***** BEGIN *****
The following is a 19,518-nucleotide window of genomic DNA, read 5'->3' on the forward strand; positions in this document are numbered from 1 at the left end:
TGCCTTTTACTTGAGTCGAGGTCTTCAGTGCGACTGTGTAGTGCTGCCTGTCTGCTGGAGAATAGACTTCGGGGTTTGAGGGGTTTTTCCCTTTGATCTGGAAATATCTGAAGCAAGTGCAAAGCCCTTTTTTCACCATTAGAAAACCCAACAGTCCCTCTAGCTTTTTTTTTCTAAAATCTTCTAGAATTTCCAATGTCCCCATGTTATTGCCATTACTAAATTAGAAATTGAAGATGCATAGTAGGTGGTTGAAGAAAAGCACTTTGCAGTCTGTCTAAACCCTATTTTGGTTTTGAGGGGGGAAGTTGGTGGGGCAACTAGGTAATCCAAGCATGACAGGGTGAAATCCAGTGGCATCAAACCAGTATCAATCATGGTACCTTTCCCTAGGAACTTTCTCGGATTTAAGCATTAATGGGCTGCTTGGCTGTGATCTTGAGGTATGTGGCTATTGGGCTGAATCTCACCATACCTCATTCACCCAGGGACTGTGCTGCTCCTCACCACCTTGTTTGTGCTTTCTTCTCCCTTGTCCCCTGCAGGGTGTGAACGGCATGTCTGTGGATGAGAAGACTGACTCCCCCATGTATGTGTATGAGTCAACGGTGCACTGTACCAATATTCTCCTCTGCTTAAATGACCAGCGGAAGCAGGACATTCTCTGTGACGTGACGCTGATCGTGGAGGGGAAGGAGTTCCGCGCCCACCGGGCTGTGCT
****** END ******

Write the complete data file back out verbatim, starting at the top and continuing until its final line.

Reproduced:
The following is a 19,518-nucleotide window of genomic DNA, read 5'->3' on the forward strand; positions in this document are numbered from 1 at the left end:
TGCCTTTTACTTGAGTCGAGGTCTTCAGTGCGACTGTGTAGTGCTGCCTGTCTGCTGGAGAATAGACTTCGGGGTTTGAGGGGTTTTTCCCTTTGATCTGGAAATATCTGAAGCAAGTGCAAAGCCCTTTTTTCACCATTAGAAAACCCAACAGTCCCTCTAGCTTTTTTTTTCTAAAATCTTCTAGAATTTCCAATGTCCCCATGTTATTGCCATTACTAAATTAGAAATTGAAGATGCATAGTAGGTGGTTGAAGAAAAGCACTTTGCAGTCTGTCTAAACCCTATTTTGGTTTTGAGGGGGGAAGTTGGTGGGGCAACTAGGTAATCCAAGCATGACAGGGTGAAATCCAGTGGCATCAAACCAGTATCAATCATGGTACCTTTCCCTAGGAACTTTCTCGGATTTAAGCATTAATGGGCTGCTTGGCTGTGATCTTGAGGTATGTGGCTATTGGGCTGAATCTCACCATACCTCATTCACCCAGGGACTGTGCTGCTCCTCACCACCTTGTTTGTGCTTTCTTCTCCCTTGTCCCCTGCAGGGTGTGAACGGCATGTCTGTGGATGAGAAGACTGACTCCCCCATGTATGTGTATGAGTCAACGGTGCACTGTACCAATATTCTCCTCTGCTTAAATGACCAGCGGAAGCAGGACATTCTCTGTGACGTGACGCTGATCGTGGAGGGGAAGGAGTTCCGCGCCCACCGGGCTGTGCT